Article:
As their press release so eloquently puts it, “2008’s ‘Best New Bar in Cincinnati’ slowly died three weeks ago, and no one seemed to notice. From being consistently full of thirsty bohemian patrons and hosting national up-and-coming bands (Vampire Weekend played a week before their debut on SNL) to a potted-plant-ridden empty mess—The Gypsy Hut’s rise and fall was about as meteoric as MC Hammer’s. … Luckily, two devoted Northsiders have been working feverishly to reopen and restore the bar to its former glory and more.”
So I have to admit, I’m pretty obsessed with all the Real Houswives shows on Bravo TV. Laugh all you want, but turn that shit on and it becomes addicting.
His name has been altered to protect his identity.
D. Cross was just like any ordinary man with an online profile. He uploaded pictures of his spring break trip to Panama City, complete with tags of his new found friends that he met while intoxicated with the sweet sin of Homo sapien love. His friend count started to rise every day, getting poked left and right from people that live in his city and people that went to the same graduate school. D. Cross was on top of the internet social networking world!
It was Sunday night and television options resembled that of The Banks project for the past 10 years — barren and dull. I was clearly in need of some entertainment. So, like 7,389* other people in the area, I tuned into Fox 19's premiere of Queen City.
I was hooked as soon as the intro song came on — excited to see what shenanigans the four “queens,” Adhrucia, Lauren, Tracey and Katie, would encounter in this local take on the Real Housewives series.
Luckily I didn’t hold my breath for too long.
Fall makes me want to get all bundled up to go poking around outside to look at natural things like changing leaves. My roommate just went up to Circleville for the annual pumpkin festival which inspired me to have some wholesome fall fun of my own. I made two of my friends wake up earlier than they wanted to on a Sunday morning so we could trek out to Milford and go to Rouster's Apple House.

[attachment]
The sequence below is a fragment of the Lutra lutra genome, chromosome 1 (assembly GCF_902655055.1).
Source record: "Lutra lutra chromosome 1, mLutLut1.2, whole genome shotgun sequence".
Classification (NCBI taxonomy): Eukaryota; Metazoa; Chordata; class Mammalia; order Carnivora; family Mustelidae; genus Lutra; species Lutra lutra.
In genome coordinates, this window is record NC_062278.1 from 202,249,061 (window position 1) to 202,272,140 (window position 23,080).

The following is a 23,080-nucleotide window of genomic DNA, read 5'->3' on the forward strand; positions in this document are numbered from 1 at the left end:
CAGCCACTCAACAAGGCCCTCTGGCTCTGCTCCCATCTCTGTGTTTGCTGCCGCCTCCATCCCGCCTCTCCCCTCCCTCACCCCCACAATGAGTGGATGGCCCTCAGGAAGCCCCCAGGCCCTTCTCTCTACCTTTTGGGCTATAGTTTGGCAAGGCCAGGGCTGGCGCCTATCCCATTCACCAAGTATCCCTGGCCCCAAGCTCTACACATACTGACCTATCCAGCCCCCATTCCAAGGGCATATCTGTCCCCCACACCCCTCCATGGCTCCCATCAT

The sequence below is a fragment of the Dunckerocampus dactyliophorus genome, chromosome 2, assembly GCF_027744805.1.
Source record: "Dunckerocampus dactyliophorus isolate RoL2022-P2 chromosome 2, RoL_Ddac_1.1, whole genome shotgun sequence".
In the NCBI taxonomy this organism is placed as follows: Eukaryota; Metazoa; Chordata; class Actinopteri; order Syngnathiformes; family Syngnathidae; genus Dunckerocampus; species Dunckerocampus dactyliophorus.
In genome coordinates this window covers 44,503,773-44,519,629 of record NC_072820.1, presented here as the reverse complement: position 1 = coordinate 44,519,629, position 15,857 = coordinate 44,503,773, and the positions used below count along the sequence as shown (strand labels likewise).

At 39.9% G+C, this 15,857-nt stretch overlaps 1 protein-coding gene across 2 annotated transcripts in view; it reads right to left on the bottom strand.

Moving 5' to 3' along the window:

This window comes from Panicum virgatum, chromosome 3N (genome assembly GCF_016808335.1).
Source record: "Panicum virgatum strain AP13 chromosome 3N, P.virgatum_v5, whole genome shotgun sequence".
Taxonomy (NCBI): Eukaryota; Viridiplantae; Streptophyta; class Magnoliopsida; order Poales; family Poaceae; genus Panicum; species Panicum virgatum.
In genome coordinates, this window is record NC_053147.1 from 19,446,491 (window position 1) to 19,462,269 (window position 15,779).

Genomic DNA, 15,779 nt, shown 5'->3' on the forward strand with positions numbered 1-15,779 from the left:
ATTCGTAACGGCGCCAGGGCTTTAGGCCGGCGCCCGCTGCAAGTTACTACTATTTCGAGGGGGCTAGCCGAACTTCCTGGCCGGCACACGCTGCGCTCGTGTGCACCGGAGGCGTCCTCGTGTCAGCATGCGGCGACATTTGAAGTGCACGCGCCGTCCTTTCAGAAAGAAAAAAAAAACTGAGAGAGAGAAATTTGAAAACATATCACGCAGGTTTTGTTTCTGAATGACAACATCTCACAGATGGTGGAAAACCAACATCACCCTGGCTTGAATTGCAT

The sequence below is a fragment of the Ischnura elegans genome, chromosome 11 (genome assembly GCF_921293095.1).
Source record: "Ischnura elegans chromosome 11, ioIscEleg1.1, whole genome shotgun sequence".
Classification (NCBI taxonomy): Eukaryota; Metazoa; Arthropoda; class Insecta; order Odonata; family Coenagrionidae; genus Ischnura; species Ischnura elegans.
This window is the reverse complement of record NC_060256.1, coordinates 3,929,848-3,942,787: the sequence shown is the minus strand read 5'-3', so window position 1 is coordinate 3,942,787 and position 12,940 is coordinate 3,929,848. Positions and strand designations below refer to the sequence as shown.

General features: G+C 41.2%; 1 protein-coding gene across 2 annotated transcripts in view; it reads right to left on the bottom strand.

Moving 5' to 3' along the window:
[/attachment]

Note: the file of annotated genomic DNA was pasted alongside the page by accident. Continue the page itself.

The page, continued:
The past three years I have been Batman for Halloween. It was always an easy choice; just throw on some thermals, put on a jock strap and head out the door with the utility belt as a wallet and road dog holder.
If Mark Twain was right about Cincinnati being 10 years behind the times nearly a century ago, it would be safe to expect the Industrial Revolution and Internet age by now to have dropped our fair city even further behind society’s advancements.
If the Oct. 8 Cincinnati Bike Plan open house at the McKie Recreation Center in Northside is an indication that Cincinnati is finally sincere about promoting bicycles as a legitimate transportation option, that would put us approximately 40 years behind the most progressive American cities in this regard. But it’s better late than never, according to the nearly 100 people who showed up to participate in the information-gathering session with city engineers and design groups currently working on the city’s first comprehensive bike plan since 1976.